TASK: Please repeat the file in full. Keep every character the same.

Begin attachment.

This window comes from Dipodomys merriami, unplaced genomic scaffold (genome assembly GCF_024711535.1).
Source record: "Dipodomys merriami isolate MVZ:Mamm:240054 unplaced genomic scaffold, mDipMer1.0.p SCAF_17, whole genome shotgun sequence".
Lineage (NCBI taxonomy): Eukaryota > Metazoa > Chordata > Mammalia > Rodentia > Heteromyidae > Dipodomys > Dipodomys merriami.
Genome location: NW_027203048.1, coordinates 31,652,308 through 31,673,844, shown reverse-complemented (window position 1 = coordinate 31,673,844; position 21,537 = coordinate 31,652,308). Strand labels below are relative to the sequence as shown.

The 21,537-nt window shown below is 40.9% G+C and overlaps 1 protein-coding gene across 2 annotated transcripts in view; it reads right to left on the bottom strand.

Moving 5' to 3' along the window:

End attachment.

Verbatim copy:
This window comes from Dipodomys merriami, unplaced genomic scaffold (genome assembly GCF_024711535.1).
Source record: "Dipodomys merriami isolate MVZ:Mamm:240054 unplaced genomic scaffold, mDipMer1.0.p SCAF_17, whole genome shotgun sequence".
Lineage (NCBI taxonomy): Eukaryota > Metazoa > Chordata > Mammalia > Rodentia > Heteromyidae > Dipodomys > Dipodomys merriami.
Genome location: NW_027203048.1, coordinates 31,652,308 through 31,673,844, shown reverse-complemented (window position 1 = coordinate 31,673,844; position 21,537 = coordinate 31,652,308). Strand labels below are relative to the sequence as shown.

The 21,537-nt window shown below is 40.9% G+C and overlaps 1 protein-coding gene across 2 annotated transcripts in view; it reads right to left on the bottom strand.

Moving 5' to 3' along the window: